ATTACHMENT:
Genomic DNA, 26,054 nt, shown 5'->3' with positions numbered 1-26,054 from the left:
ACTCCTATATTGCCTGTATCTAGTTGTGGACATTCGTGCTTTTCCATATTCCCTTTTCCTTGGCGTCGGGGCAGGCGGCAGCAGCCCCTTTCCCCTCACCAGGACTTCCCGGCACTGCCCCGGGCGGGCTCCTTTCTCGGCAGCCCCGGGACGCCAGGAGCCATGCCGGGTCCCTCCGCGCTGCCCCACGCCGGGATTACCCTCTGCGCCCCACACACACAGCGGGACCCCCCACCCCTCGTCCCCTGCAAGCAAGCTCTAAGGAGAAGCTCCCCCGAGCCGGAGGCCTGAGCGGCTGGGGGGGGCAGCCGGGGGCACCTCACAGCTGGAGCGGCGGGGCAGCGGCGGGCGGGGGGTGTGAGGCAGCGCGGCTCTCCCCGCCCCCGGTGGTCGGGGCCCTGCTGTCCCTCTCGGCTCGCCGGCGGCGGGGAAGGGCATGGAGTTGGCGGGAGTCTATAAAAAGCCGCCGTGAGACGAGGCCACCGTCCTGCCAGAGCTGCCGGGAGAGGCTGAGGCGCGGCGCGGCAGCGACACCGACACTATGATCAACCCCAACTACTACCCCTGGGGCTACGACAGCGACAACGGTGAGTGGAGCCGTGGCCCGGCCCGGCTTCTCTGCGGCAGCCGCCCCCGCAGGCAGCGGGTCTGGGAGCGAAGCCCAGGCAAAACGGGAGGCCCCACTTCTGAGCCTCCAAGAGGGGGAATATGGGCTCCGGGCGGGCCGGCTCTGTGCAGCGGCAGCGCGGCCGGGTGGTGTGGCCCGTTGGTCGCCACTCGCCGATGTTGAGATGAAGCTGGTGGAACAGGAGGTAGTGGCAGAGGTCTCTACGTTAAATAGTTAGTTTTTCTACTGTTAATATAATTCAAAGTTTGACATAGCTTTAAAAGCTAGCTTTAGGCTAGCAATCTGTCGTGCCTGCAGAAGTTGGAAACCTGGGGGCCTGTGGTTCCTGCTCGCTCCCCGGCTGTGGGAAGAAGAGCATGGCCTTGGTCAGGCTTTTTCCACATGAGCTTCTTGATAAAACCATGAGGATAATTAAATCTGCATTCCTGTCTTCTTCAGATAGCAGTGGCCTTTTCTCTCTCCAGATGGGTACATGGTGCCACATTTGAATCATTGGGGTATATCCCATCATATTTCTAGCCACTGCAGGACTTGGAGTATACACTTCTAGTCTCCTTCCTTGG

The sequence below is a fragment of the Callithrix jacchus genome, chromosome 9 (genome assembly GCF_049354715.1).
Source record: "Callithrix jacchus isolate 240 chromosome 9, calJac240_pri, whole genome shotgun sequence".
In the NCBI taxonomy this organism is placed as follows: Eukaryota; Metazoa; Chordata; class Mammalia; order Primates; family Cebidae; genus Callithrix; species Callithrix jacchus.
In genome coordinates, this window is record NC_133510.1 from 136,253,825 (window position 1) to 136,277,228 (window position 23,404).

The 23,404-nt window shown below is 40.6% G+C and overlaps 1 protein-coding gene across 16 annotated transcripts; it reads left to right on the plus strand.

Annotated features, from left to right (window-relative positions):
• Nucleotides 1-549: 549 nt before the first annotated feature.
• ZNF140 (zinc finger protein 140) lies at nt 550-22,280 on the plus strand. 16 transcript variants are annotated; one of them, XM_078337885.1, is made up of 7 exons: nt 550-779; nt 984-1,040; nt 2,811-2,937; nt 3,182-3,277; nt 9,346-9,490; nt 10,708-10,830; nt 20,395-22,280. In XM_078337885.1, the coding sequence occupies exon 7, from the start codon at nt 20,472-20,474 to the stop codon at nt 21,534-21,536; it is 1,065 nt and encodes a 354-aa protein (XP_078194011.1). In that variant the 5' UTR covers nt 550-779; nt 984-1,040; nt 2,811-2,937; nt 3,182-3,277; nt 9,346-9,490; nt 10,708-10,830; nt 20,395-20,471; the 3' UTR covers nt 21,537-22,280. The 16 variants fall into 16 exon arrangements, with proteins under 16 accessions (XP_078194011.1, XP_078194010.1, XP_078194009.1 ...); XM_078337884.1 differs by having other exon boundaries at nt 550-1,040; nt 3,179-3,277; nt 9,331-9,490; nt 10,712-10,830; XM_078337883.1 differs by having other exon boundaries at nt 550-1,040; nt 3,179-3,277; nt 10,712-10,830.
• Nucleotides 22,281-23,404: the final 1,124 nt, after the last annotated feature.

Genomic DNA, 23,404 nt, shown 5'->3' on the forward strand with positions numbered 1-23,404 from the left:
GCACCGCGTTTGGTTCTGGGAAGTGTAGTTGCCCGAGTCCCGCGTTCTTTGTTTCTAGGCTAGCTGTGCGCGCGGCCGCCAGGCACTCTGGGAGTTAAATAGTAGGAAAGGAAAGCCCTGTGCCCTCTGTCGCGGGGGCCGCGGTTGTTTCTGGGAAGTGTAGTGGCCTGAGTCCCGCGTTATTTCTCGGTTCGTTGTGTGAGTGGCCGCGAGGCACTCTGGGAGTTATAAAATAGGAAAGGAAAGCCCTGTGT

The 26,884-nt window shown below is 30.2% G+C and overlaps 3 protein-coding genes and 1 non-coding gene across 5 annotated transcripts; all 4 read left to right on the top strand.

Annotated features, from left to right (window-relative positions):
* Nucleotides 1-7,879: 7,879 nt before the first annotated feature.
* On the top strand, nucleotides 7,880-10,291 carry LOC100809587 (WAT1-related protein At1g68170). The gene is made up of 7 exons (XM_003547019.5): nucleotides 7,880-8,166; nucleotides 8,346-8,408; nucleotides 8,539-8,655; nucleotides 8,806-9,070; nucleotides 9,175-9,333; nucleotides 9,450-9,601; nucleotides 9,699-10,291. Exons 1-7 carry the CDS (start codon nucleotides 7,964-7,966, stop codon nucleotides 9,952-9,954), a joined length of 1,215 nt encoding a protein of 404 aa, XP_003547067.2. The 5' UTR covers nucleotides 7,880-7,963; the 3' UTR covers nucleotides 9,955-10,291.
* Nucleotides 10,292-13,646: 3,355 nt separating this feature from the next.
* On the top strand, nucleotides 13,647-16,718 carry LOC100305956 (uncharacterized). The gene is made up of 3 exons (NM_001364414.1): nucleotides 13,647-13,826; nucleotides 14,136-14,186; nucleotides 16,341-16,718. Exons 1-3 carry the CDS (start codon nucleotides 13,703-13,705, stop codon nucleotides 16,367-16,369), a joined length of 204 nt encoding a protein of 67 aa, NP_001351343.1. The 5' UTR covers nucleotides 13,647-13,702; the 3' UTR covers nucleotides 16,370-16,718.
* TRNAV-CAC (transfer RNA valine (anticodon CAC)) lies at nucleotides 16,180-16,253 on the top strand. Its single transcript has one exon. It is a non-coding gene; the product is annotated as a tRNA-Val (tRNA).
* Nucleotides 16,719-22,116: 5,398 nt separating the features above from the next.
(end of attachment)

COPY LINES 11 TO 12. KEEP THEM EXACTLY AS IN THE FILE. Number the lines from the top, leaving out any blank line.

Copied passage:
• Nucleotides 22,281-23,404: the final 1,124 nt, after the last annotated feature.

Genomic DNA, 23,404 nt, shown 5'->3' on the forward strand with positions numbered 1-23,404 from the left: